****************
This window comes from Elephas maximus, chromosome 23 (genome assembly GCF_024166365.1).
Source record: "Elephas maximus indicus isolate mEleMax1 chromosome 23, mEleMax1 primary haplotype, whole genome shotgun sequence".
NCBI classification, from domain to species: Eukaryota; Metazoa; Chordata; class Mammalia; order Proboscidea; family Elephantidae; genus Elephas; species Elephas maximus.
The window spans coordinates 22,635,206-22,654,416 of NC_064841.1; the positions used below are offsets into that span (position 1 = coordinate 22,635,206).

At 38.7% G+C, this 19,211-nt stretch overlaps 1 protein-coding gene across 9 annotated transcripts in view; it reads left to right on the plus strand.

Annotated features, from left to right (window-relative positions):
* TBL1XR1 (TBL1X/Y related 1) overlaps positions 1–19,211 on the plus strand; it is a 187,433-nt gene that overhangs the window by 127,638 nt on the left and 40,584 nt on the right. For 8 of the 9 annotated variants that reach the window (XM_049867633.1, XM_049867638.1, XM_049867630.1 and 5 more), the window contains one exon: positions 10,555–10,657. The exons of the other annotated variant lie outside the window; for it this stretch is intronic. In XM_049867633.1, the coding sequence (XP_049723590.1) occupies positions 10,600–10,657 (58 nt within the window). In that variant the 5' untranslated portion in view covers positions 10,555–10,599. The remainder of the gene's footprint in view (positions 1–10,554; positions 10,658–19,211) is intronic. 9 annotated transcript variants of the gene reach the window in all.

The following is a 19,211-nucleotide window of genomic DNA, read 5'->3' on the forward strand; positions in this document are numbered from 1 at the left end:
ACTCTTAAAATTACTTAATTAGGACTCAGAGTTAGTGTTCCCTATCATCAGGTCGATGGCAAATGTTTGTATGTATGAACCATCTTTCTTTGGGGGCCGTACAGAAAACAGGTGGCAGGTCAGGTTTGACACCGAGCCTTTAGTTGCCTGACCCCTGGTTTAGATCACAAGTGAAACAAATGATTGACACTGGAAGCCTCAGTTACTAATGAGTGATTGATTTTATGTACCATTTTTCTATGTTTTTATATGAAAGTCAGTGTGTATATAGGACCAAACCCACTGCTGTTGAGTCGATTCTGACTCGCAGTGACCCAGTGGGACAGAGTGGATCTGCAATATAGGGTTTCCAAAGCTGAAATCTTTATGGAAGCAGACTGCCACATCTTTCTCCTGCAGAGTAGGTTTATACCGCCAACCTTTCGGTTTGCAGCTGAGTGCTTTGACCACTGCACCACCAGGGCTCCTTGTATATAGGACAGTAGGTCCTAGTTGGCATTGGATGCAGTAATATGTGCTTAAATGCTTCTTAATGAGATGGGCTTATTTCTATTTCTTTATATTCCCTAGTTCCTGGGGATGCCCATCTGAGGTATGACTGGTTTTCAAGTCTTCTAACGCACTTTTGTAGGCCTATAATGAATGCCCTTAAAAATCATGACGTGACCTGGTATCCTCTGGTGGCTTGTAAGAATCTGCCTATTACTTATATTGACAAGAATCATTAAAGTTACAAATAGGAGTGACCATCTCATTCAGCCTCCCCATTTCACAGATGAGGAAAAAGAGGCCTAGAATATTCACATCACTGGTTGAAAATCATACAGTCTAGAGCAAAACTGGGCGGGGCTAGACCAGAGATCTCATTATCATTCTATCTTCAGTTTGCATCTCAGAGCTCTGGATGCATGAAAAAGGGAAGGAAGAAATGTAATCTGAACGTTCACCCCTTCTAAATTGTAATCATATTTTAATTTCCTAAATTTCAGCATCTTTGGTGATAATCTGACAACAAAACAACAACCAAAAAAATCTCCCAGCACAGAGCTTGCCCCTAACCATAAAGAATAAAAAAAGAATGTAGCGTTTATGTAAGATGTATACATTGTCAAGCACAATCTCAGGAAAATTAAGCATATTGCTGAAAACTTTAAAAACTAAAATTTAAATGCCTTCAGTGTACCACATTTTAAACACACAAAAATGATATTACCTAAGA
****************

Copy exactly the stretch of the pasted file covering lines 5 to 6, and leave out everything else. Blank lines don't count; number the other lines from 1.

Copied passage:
At 38.7% G+C, this 19,211-nt stretch overlaps 1 protein-coding gene across 9 annotated transcripts in view; it reads left to right on the plus strand.

Annotated features, from left to right (window-relative positions):